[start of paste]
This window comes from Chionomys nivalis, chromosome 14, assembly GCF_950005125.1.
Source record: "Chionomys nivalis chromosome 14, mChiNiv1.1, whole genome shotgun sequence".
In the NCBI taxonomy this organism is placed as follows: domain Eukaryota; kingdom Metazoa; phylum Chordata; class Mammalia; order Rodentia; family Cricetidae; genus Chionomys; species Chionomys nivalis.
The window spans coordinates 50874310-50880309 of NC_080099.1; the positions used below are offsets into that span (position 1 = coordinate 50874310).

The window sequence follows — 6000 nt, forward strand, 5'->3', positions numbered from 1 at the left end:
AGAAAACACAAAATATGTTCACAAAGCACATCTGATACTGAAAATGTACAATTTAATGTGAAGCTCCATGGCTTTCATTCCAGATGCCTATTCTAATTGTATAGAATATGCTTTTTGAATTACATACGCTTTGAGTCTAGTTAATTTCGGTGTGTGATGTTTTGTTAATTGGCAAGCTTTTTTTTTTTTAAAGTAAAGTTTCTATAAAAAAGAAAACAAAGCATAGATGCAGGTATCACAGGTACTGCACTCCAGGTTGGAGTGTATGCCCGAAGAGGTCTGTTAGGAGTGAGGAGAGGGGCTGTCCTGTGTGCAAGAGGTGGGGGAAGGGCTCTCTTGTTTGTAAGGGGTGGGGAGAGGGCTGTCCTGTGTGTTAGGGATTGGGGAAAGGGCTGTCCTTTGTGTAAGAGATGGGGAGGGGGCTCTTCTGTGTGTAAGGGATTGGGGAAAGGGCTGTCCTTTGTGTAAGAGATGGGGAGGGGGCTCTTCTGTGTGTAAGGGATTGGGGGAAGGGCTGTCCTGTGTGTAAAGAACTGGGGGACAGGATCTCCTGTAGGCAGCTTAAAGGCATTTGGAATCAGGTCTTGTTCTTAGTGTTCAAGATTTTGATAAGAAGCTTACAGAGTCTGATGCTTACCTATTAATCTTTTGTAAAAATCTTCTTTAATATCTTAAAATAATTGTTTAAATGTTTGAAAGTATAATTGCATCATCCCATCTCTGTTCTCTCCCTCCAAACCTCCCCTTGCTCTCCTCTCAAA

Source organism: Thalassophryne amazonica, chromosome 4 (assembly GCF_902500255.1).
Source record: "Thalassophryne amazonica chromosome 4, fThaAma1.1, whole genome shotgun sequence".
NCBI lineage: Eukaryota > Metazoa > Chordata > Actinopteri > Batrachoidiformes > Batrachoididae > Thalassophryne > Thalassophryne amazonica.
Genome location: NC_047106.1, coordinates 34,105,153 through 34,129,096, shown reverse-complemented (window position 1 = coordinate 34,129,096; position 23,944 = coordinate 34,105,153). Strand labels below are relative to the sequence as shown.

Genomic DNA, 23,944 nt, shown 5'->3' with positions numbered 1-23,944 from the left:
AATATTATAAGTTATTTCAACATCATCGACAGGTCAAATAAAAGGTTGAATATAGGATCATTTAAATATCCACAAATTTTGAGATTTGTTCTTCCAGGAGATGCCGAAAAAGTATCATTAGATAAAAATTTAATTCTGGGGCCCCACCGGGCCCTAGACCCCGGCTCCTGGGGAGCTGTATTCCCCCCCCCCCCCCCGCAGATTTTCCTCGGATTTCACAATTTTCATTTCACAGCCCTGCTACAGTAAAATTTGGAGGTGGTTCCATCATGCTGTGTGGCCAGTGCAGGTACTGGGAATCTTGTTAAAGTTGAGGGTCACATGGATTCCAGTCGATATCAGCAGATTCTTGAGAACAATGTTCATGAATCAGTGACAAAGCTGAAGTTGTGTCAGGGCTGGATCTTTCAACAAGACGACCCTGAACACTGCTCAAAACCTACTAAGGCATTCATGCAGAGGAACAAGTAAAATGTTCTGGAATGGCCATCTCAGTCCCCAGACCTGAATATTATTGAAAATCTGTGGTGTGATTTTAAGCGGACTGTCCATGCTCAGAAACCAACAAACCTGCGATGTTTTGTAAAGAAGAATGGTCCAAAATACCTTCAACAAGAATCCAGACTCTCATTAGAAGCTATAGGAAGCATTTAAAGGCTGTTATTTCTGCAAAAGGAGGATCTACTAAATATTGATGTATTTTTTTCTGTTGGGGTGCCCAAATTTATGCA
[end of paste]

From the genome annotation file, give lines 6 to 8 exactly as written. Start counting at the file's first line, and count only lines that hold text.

AGAAAACACAAAATATGTTCACAAAGCACATCTGATACTGAAAATGTACAATTTAATGTGAAGCTCCATGGCTTTCATTCCAGATGCCTATTCTAATTGTATAGAATATGCTTTTTGAATTACATACGCTTTGAGTCTAGTTAATTTCGGTGTGTGATGTTTTGTTAATTGGCAAGCTTTTTTTTTTTTAAAGTAAAGTTTCTATAAAAAAGAAAACAAAGCATAGATGCAGGTATCACAGGTACTGCACTCCAGGTTGGAGTGTATGCCCGAAGAGGTCTGTTAGGAGTGAGGAGAGGGGCTGTCCTGTGTGCAAGAGGTGGGGGAAGGGCTCTCTTGTTTGTAAGGGGTGGGGAGAGGGCTGTCCTGTGTGTTAGGGATTGGGGAAAGGGCTGTCCTTTGTGTAAGAGATGGGGAGGGGGCTCTTCTGTGTGTAAGGGATTGGGGAAAGGGCTGTCCTTTGTGTAAGAGATGGGGAGGGGGCTCTTCTGTGTGTAAGGGATTGGGGGAAGGGCTGTCCTGTGTGTAAAGAACTGGGGGACAGGATCTCCTGTAGGCAGCTTAAAGGCATTTGGAATCAGGTCTTGTTCTTAGTGTTCAAGATTTTGATAAGAAGCTTACAGAGTCTGATGCTTACCTATTAATCTTTTGTAAAAATCTTCTTTAATATCTTAAAATAATTGTTTAAATGTTTGAAAGTATAATTGCATCATCCCATCTCTGTTCTCTCCCTCCAAACCTCCCCTTGCTCTCCTCTCAAA

Source organism: Thalassophryne amazonica, chromosome 4 (assembly GCF_902500255.1).
Source record: "Thalassophryne amazonica chromosome 4, fThaAma1.1, whole genome shotgun sequence".